USMLE® Step 1 style questions USMLE
USMLE® Step 2 style questions USMLE
A 20-year-old man comes to the clinic because of shortness of breath on exertion. He says he has felt short of breath for three weeks and also had a rash occasionally. His temperature is 36.6 °C (97.9°F), pulse is 68/min, respirations are 18/min, and blood pressure is 130/78 mm Hg. Physical examination shows a raised erythematous macular rash. A chest x-ray shows bilateral hilar lymphadenopathy and his serum angiotensin converting enzyme is elevated. A biopsy of his rash shows multiple non-caseating granulomas with multinucleated giant cells. Which of the following is most likely to be seen on neurological examination?
With sarcoidosis, sarcoid refers to the flesh and osis means disorder - and the reason that it’s called that, is that sarcoidosis is an immunologic disorder that results in lots of small nodules forming throughout the body.
The disease is poorly understood and is most common among African American females.
The most common antigen presenting cells are the dendritic cells which are named after their branch like arms called dendrites.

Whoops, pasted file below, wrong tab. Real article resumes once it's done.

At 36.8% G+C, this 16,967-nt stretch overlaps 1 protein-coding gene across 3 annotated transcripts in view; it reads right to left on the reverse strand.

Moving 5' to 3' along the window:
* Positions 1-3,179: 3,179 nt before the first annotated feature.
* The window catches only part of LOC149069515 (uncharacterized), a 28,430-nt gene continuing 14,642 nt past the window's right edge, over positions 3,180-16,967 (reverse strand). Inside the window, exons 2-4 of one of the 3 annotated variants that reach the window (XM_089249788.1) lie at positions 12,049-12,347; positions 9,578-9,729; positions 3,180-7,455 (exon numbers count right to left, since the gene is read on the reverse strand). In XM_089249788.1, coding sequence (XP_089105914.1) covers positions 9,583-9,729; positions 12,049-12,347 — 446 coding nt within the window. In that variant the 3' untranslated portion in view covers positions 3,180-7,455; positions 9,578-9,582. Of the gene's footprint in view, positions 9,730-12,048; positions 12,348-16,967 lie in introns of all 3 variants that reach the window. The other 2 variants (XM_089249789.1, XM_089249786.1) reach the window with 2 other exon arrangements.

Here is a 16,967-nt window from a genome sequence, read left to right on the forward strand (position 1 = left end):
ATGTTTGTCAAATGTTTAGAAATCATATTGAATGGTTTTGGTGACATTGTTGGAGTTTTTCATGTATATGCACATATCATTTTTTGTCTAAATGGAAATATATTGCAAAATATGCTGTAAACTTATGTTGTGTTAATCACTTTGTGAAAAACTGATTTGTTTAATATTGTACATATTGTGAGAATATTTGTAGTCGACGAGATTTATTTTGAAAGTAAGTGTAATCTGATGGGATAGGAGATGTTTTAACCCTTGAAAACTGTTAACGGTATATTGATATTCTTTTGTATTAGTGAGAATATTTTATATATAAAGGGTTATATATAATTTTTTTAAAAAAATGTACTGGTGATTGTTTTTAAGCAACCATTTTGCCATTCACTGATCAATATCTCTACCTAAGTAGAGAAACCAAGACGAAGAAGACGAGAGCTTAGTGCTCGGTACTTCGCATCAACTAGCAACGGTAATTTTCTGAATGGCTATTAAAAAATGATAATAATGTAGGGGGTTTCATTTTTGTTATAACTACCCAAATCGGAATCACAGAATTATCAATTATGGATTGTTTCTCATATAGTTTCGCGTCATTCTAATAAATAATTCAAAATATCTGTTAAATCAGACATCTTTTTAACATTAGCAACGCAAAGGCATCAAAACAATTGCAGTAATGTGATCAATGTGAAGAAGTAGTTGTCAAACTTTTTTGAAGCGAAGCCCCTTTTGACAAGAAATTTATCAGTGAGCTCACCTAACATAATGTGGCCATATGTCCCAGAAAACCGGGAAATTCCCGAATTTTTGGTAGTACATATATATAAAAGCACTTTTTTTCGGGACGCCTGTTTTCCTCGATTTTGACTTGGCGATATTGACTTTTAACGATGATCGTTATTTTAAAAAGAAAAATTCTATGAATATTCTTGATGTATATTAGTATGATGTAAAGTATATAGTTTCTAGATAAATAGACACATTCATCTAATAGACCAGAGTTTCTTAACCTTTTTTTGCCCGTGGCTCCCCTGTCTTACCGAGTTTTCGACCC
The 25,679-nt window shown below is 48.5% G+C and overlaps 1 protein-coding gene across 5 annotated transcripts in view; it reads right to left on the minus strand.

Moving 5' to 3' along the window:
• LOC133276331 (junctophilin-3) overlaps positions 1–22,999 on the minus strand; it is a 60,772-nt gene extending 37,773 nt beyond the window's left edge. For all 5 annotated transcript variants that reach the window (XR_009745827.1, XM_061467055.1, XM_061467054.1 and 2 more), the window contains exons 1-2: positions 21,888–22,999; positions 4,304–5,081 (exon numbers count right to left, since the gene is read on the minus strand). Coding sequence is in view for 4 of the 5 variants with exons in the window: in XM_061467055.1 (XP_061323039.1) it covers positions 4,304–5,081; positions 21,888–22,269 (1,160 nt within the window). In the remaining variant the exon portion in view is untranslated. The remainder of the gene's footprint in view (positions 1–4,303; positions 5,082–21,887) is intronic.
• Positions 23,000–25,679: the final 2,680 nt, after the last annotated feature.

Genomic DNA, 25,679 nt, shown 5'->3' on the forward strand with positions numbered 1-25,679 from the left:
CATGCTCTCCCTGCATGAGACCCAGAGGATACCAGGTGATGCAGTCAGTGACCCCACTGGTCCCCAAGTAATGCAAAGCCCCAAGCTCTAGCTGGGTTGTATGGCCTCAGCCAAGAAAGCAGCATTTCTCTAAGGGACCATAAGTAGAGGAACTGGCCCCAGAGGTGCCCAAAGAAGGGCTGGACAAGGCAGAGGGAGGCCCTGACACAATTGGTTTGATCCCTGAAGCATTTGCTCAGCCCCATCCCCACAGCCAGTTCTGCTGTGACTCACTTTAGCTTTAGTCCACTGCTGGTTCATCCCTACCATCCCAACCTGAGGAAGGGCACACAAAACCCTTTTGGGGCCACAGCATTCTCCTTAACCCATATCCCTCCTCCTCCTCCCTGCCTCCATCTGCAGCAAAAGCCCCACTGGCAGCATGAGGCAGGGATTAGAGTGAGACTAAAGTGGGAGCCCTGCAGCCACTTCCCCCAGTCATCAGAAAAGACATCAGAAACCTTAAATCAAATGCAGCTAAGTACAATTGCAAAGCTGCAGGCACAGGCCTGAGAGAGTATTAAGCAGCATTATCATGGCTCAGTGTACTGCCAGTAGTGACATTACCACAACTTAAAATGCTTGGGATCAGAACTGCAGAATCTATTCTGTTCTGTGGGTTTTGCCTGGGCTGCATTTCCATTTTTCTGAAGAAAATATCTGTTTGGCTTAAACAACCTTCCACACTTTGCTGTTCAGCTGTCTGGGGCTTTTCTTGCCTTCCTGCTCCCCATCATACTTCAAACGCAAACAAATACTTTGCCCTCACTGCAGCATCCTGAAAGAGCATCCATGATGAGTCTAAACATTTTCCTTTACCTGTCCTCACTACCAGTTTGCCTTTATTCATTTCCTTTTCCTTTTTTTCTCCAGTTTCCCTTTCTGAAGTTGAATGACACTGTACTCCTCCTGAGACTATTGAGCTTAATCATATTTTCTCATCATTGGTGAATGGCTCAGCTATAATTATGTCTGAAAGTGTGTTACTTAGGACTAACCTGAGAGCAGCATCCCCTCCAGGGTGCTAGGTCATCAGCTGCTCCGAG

When an dendritic cell comes in contact with a pathogen, it latches onto it with its dendrites and then engulfs or swallows it.
The pathogen is broken down and the cell presents a piece of it, called an antigen, on a major histocompatibility complex class II molecule, or MHC-class II for short.
Eventually it runs into a naive helper T-cell with a T-cell receptor that recognizes and binds to the antigen.
Cytokines are then released by dendritic cell to help activate the helper T-cell and it begins to divide or proliferate.
The new T-cells leave the lymph node and start secreting proinflammatory cytokines, or signaling molecules, that recruit more immune cells like additional T-cells and macrophages.
In other words, the immune system seems to be going a bit haywire in the absence of a pathogen.
The precise trigger isn’t known, but there are some known genetic and environmental risk factors.
Genetic risk factors include being African American and having a family member with sarcoidosis.
So when sarcoidosis is triggered, T cells and macrophages get attracted to a particular spot of healthy tissue.
Sarcoidosis can involve nearly every organ, but they most often involves hilar lymph nodes which are lymph nodes that are near the point where the bronchi meets the lung.
Oftentimes, macrophages fuse together to form a single large multinucleated cell called a Langhans giant cells.